An engrossing and revolutionary biography of Isabella of Castile, the controversial Queen of Spain who sponsored Christopher Columbus's journey to the New World, established the Spanish Inquisition, and became one of the most influential female rulers in history

Born at a time when Christianity was dying out and the Ottoman Empire was aggressively expanding, Isabella was inspired in her youth by tales of Joan of Arc, a devout young woman who unified her people and led them to victory against foreign invaders. In 1474, when most women were almost powerless, twenty-three-year-old Isabella defied a hostile brother and a mercurial husband to seize control of Castile and León. Her subsequent feats were legendary. She ended a twenty-four-generation struggle between Muslims and Christians, forcing North African invaders back over the Mediterranean Sea. She laid the foundation for a unified Spain. She sponsored Columbus's trip to the Indies and negotiated Spanish control over much of the New World with the help of Rodrigo Borgia, the infamous Pope Alexander VI. She also annihilated all who stood against her by establishing a bloody religious Inquisition that would darken Spain's reputation for centuries. Whether saintly or satanic, no female leader has done more to shape our modern world, in which millions of people in two hemispheres speak Spanish and practice Catholicism. Yet history has all but forgotten Isabella's influence, due to hundreds of years of misreporting that often attributed her accomplishments to Ferdinand, the bold and philandering husband she adored. Using new scholarship, Downey's luminous biography tells the story of this brilliant, fervent, forgotten woman, the faith that propelled her through life, and the land of ancient conflicts and intrigue she brought under her command.
In 1998, Michael Parness was a struggling playwright and screenwriter who was leaving the stability of his successful sports memorabilia business to write full-time. Following the advice of a stockbroker, he invested his nest egg of $150,000. But the October 1998 crash gutted his portfolio by 80% and his stocks failed to recover. With virtually no income and no financial cushion, he found himself in a tiny low-rent apartment with time to think about what had happened, and, eventually, enact financial revenge. In January 1999, he opened an online brokerage account and set out to get his money back. And in fifteen months, Michael Parness turned $33,000 into seven million dollars, started the online trading website
"Trend Fund" where thousands of traders Rule the Freakin' Markets with him, and had his life story optioned by a major Hollywood producer!

In Rule the Freakin' Markets, Michael Parness uses visual aids combined with practice exercises to show online traders and investors how to:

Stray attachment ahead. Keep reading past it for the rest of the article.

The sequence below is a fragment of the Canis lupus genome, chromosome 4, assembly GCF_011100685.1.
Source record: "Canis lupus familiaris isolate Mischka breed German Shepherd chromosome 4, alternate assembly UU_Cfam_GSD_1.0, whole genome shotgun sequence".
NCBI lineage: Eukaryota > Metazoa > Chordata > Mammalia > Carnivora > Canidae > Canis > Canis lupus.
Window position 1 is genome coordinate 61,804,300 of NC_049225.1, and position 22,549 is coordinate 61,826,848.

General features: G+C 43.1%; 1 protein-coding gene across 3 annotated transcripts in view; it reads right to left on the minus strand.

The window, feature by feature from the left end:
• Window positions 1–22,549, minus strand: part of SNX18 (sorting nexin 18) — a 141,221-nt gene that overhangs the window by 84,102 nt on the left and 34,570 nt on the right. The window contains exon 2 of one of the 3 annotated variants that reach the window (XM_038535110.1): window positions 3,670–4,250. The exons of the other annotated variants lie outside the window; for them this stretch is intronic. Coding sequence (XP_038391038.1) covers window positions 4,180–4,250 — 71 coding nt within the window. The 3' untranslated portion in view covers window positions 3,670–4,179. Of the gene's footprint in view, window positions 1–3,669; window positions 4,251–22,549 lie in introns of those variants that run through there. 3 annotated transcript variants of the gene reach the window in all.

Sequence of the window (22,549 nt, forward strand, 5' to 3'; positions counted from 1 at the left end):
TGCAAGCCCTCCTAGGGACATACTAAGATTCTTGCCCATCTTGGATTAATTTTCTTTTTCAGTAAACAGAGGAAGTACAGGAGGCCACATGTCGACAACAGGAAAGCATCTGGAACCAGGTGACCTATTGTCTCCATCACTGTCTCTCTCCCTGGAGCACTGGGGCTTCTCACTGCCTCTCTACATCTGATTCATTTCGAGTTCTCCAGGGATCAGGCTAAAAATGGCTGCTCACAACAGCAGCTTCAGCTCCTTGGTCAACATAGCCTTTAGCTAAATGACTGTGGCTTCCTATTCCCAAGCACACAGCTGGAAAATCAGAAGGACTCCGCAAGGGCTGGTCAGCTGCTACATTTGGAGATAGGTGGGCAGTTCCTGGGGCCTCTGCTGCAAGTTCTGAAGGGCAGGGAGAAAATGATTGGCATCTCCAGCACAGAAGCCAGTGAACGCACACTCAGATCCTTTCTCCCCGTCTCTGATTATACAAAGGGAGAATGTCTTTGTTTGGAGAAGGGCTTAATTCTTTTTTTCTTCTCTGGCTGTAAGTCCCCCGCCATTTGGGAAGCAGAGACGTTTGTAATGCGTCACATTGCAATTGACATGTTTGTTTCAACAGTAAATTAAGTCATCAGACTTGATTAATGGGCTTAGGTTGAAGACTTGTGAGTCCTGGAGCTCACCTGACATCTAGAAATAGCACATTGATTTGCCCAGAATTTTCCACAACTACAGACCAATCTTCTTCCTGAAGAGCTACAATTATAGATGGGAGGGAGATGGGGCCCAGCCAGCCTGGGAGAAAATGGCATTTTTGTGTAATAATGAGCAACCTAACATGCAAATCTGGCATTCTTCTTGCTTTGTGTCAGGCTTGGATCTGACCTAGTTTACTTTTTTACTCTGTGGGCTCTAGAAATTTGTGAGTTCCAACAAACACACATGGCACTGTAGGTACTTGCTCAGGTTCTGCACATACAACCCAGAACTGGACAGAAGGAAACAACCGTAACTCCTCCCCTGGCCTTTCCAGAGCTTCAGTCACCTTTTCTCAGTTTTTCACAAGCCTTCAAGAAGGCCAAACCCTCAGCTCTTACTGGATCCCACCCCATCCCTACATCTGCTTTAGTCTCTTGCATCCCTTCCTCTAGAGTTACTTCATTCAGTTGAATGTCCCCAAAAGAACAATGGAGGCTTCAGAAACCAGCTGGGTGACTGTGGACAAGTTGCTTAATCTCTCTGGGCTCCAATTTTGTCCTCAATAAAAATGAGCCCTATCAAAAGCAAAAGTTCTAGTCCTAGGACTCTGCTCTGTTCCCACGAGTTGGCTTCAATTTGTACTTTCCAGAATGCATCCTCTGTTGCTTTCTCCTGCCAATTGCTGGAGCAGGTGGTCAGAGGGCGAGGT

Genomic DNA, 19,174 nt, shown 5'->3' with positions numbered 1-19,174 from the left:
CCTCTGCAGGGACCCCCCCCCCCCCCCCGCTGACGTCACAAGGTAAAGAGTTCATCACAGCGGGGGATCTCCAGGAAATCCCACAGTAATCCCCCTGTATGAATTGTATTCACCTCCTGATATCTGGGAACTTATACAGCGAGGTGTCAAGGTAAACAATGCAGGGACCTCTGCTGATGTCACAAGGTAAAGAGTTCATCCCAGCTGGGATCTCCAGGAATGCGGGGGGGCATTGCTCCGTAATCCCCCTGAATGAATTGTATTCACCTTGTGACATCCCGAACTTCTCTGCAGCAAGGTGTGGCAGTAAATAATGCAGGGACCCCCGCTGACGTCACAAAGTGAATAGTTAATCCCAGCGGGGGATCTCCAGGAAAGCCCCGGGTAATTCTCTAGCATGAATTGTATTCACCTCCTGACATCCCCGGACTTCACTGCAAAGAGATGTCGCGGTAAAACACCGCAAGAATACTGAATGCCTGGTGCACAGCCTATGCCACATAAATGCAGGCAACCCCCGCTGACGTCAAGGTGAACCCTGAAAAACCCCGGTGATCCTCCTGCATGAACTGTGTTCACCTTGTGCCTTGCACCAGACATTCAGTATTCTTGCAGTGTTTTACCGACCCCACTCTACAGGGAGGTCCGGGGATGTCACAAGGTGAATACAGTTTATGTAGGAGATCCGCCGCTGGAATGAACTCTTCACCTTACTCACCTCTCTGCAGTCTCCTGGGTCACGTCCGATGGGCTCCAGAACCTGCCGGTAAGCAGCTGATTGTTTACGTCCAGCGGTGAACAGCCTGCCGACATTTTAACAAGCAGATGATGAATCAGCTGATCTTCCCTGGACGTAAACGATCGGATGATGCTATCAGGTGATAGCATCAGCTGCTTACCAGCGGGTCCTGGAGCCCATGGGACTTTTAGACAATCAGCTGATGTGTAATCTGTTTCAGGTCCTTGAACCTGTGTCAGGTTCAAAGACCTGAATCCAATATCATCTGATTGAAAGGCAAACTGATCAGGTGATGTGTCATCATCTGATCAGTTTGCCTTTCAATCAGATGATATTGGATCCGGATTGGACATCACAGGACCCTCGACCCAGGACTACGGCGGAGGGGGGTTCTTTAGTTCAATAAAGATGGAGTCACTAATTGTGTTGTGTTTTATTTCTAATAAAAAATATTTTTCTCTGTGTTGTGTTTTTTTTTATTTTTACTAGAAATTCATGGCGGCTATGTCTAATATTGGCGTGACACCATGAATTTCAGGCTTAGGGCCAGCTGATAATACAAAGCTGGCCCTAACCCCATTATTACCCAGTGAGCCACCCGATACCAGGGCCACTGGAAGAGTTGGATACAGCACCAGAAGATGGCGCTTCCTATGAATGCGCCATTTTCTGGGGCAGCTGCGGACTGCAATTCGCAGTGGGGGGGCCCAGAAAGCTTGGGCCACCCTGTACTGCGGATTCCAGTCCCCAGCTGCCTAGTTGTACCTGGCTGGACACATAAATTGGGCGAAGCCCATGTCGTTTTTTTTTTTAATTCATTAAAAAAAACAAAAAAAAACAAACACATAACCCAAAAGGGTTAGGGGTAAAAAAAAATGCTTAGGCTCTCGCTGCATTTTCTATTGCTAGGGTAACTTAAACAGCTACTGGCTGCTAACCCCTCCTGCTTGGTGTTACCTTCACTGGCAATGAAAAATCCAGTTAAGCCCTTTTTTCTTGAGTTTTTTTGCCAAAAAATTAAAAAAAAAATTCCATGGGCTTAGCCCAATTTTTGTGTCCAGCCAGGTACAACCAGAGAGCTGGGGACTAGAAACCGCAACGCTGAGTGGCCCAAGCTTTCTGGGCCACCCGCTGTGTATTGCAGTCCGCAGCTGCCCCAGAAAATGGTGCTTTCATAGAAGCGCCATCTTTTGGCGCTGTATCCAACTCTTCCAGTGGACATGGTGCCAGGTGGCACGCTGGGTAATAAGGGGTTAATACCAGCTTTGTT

* Practice responsible trading techniques that maximize reward and limit risk
* Avoid the "7 deadly sins plus fear" that block success in the market
* Protect investments no matter what the market does
* Understand how market psychology drives daily and cyclical market moves
* Avoid the pitfalls of trading in cyberspace
* Recover and learn from significant losses
* Strategize and anticipate, rather than overreact or freeze when change occurs
* And finally, live full and satisfying lives as traders

With its lively tone and refreshing approach to trading and investing, Rule the Freakin' Markets is an essential guide for online traders and investors alike.

A seemingly simple tale of schoolboys marooned on an island, Lord of the Flies has proven to be one of the most enigmatic and provocative pieces of literature ever published. This casebook probes the many layers of meaning in the novel, examining its literary, philosophical, historical, scientific, and religious significance. Beginning with a literary analysis that explores the universality of the novel's characters, the story is considered as subversion of the adventure tale, comparing it to such classics as Treasure Island and Robinson Crusoe. From these literary depictions of savagery, this study delves deeper, confronting the long-running philosophical and biological debates about human nature that have absorbed such influential thinkers as Rousseau and Darwin. The full meaning of Lord of the Flies is further contextualized by tracing historical views on civilization, from the Victorian perspective, to the very real horrors of World War II. This casebook integrates analysis and primary documents, with excerpts from materials as diverse as the Bible, the writings of Darwin, and war crimes interviews, to explore the very nature of human aggression and evil. This book will spark students to consider intriguing connections between Golding's masterpiece and broader concepts of civilization, altruism, political leadership responsibilities, and the history of western imperialism.